When Mila was born I made my own traditional nursing cover, and I was also given a nice one as a gift. However, in practice, these nursing covers posed many challenges- if Mila wiggled or if it was windy the cover would move and expose me. And let’s not forget that it didn’t cover my back, so if I was wearing a top that I had to lift, then I would expose my back to everyone. And have you seen what a cotton nursing cover looks like after it has been stuffed in a diaper bag for a few weeks/months? Just a little wrinkly….
Before Teegan was born, I ran across several different variations of nursing ponchos made out of jersey knit on Etsy and I instantly fell in love.
Nursing with Mila was never easy because I didn’t make a lot of milk (because of lupus), but I managed to breastfeed her until she was 10 months old and I found out I was pregnant with Teegan. Unfortunately, when Teegan was born, my lupus was much more active and my body was in general a lot sicker, and I didn’t make any milk AT ALL. I pumped and pumped and cried and cried, but eventually realized that it wasn’t going to happen. Teegan wouldn’t even be here if I hadn’t taken so many medications to keep my lupus controlled, and so, it wasn’t that surprising that my body was tired and just couldn’t do anymore. And then when I broke my leg I realized it might have been a blessing in surprise because my body needed the calcium to heal.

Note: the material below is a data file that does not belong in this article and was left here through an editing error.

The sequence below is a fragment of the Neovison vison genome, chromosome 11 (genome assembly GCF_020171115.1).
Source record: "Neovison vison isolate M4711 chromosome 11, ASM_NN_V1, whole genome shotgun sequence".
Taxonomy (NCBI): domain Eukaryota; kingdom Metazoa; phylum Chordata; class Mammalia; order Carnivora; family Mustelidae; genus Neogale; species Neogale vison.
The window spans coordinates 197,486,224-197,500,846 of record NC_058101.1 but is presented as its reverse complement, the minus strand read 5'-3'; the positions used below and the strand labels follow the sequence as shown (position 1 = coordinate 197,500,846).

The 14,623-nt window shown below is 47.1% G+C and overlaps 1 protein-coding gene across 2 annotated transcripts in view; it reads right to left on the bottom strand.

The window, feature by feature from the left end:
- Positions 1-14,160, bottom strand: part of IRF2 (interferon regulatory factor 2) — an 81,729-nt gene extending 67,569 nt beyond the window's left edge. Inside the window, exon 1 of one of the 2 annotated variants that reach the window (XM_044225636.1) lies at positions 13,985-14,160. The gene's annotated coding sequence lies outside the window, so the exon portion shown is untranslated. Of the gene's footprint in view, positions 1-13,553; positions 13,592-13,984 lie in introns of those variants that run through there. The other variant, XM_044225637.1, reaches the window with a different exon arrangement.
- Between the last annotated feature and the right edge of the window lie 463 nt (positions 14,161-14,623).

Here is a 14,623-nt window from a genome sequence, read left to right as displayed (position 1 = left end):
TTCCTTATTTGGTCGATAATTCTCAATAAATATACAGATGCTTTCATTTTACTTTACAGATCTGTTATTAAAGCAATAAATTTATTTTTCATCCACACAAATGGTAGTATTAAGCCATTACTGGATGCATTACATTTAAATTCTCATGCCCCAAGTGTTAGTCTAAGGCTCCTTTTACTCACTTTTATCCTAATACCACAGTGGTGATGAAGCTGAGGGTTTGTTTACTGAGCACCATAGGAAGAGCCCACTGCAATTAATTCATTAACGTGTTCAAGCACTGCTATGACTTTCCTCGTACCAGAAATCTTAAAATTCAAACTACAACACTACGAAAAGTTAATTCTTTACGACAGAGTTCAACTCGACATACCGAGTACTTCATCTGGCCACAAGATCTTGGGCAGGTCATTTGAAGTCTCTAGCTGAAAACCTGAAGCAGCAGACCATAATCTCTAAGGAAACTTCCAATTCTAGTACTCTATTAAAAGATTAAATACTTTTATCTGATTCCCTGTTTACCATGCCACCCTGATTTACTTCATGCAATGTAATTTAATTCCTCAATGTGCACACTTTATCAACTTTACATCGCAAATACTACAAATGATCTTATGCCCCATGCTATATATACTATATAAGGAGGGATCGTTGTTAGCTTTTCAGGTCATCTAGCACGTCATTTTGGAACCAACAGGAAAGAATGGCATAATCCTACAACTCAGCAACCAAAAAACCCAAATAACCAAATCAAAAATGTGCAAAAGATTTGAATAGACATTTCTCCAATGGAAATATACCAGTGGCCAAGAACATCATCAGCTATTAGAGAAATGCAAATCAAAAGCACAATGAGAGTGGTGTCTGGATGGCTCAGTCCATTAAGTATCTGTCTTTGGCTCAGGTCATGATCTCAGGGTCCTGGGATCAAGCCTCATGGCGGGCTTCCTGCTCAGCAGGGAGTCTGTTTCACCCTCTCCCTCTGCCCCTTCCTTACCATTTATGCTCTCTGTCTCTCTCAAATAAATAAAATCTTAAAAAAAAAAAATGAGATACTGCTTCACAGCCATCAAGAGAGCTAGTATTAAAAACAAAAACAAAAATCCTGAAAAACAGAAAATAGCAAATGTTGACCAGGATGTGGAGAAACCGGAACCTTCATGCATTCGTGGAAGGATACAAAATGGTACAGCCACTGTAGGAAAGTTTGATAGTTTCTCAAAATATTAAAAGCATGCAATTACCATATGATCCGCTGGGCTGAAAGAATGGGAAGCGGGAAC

I’ve been able to gift some of my breastfeeding ponchos to friends who recently had babies. And you never know, maybe I’ll get to use one if we have a #3 someday.
So, here’s how I made my new nursing poncho:
Most jersey/knit fabric is 57-62 inches wide (as compared to your standard quilting fabric that is 44 inches wide), which makes it about 30 inches wide when folded selvedge to selvedge. I recommend getting a lighter weight jersey, especially if you live in a warm climate, because your baby may be under this material for a considerable amount of time while nursing and we don’t want him to overheat.
1. Buy 1 yard of your favorite jersey/knit material.
2. Lay out your yard of jersey material on the floor folded right sides together, with selvedge edge to selvedge edge. The cut sides should be about 30 inches and the folded side should be 36 inches.
3. For an average/tall size woman, cut your jersey at 31 inches (if you are petite I would recommend cutting it around 29 inches, but remember you can always go shorter- you can’t go longer).
4. On the right side mark 15 inches up from the folded edge and place a pin. Continue to pin the material together from this mark out to the selvedges.
5. Sew a 1/2 inch seam where you have placed your pins (from the selvedge edge to your 15 inch mark). Turn the poncho right side out and you have a nursing cover that stays put!
YES, there is only one seam to sew to make this poncho! And because of the nature of jersey you don’t have to finish the other seams. This might be one of the easiest things you ever make.